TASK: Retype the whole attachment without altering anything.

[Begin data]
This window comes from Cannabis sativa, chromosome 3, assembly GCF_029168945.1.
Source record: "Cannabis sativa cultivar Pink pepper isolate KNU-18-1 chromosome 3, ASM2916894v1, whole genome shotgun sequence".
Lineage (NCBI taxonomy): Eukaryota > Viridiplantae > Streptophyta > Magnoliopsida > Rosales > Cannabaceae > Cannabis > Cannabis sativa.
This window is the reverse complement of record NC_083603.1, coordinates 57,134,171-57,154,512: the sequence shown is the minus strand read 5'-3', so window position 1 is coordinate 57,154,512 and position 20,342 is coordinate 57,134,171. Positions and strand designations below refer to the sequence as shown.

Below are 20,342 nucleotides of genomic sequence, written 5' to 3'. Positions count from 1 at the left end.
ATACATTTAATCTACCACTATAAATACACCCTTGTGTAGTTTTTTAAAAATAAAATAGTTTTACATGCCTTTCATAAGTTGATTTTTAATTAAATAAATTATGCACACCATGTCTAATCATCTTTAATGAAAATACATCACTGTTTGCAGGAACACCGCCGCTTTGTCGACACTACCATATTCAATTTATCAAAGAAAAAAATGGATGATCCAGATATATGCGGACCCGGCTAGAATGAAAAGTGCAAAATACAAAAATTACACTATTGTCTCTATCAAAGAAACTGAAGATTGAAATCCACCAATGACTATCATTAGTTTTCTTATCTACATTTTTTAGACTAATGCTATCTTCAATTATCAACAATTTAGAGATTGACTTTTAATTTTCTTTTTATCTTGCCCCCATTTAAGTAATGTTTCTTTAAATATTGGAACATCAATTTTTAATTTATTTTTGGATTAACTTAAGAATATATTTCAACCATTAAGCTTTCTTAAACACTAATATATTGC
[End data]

This window comes from Cannabis sativa, chromosome 3, assembly GCF_029168945.1.
Source record: "Cannabis sativa cultivar Pink pepper isolate KNU-18-1 chromosome 3, ASM2916894v1, whole genome shotgun sequence".
Lineage (NCBI taxonomy): Eukaryota > Viridiplantae > Streptophyta > Magnoliopsida > Rosales > Cannabaceae > Cannabis > Cannabis sativa.
This window is the reverse complement of record NC_083603.1, coordinates 57,134,171-57,154,512: the sequence shown is the minus strand read 5'-3', so window position 1 is coordinate 57,154,512 and position 20,342 is coordinate 57,134,171. Positions and strand designations below refer to the sequence as shown.

Below are 20,342 nucleotides of genomic sequence, written 5' to 3'. Positions count from 1 at the left end.
ATACATTTAATCTACCACTATAAATACACCCTTGTGTAGTTTTTTAAAAATAAAATAGTTTTACATGCCTTTCATAAGTTGATTTTTAATTAAATAAATTATGCACACCATGTCTAATCATCTTTAATGAAAATACATCACTGTTTGCAGGAACACCGCCGCTTTGTCGACACTACCATATTCAATTTATCAAAGAAAAAAATGGATGATCCAGATATATGCGGACCCGGCTAGAATGAAAAGTGCAAAATACAAAAATTACACTATTGTCTCTATCAAAGAAACTGAAGATTGAAATCCACCAATGACTATCATTAGTTTTCTTATCTACATTTTTTAGACTAATGCTATCTTCAATTATCAACAATTTAGAGATTGACTTTTAATTTTCTTTTTATCTTGCCCCCATTTAAGTAATGTTTCTTTAAATATTGGAACATCAATTTTTAATTTATTTTTGGATTAACTTAAGAATATATTTCAACCATTAAGCTTTCTTAAACACTAATATATTGC